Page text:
Wittenberg’s Bullock Math Academy Welcomes Famed Math Magician Arthur Benjamin
Springfield, Ohio – With a mind-boggling ability to perform rapid mental calculations faster than the calculator, internationally renowned mathematician and professor Arthur Benjamin will present “Mathemagics” at 7:30 p.m., Wednesday, March 20, in Wittenberg’s Bayley Auditorium inside the Barbara Deer Kuss Science Center. The event, which is free and open to the public, is the first in the newly created Community Speaker Series sponsored by the new Bullock Math Academy at Wittenberg.
Having appeared on several national programs, including The Today Show, CNN, The Colbert Report and NPR, Benjamin has also been profiled in The New York Times, Los Angeles Times, USA Today, Discover Magazine, Esquire, Wired, People and Reader’s Digest, among others. His two TED talks have been viewed to date nearly 6 million times, and Reader’s Digest has called him “The Math Whiz.”
A professor of mathematics at Harvey Mudd College since 1989, Benjamin is the co-author with Michael Shermer of Secrets of Mental Math as well as co-author with Jennifer Quinn of Proofs That Really Count: The Art of Combinational Proof, which was named one of the Outstanding Academic Titles for 2005 by Choice, the principal review journal for academic libraries.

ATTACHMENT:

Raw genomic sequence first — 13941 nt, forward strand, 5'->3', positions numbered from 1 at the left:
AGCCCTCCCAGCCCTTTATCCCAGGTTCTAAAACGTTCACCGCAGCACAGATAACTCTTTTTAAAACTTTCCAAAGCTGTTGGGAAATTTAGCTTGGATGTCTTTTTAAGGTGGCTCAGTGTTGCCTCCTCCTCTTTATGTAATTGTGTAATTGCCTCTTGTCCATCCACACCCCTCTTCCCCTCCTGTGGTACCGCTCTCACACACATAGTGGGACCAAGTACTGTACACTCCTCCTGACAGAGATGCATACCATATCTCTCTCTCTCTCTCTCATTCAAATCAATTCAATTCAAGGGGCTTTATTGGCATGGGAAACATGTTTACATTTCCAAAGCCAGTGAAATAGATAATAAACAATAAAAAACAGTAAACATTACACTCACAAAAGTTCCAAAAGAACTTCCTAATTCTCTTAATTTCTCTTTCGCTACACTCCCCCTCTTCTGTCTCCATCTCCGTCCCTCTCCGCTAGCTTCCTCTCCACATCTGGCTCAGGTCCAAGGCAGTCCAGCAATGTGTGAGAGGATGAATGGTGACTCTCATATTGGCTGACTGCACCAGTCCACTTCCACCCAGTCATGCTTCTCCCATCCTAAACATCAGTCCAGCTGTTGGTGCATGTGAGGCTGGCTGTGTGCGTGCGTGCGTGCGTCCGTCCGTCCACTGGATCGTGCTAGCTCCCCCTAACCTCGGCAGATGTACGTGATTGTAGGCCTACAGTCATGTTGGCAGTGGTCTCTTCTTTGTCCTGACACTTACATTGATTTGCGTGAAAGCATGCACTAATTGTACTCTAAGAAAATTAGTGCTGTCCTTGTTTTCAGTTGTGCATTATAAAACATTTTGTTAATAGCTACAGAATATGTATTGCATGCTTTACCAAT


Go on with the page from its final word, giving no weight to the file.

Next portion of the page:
Benjamin earned a B.S. from Carnegie Mellon University in 1983 and a Ph.D. in mathematical sciences from Johns Hopkins University in 1989. His teaching has been honored repeatedly by the Mathematical Association of America (MAA). In 2000, he received the MAA Deborah and Franklin Tepper Haimo National Award for Distinguished College or University Teaching of Mathematics. The MAA also named Benjamin the 2006–2008 George Pólya Lecturer.
Founded in 2012, Wittenberg’s Bullock Math Academy provides sought-after enrichment opportunities for local middle-school students who demonstrate a high aptitude in math. Students will start with the academy in 7th grade and stay with the academy through high school and beyond. Upon their high graduation, academy graduates will then receive a scholarship to help with college. The academy was established thanks to a generous investment by Springfield philanthropist Rosalyn Bullock, who credits her attorney, Daniel C. Harkins, for the idea, as well as her late husband’s love of math.
For more on the Bullock Math Academy, visit www.bullockmathacademy.org.
Written By: Karen Gerboth